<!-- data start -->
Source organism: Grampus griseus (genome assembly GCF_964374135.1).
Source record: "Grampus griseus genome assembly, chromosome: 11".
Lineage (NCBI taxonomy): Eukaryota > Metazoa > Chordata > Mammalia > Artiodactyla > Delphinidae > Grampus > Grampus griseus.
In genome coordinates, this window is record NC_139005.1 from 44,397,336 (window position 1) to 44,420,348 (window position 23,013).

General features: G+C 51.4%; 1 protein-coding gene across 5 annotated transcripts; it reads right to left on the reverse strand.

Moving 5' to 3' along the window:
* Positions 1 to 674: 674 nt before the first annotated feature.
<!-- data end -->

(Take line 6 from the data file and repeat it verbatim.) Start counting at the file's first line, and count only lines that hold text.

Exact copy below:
Moving 5' to 3' along the window: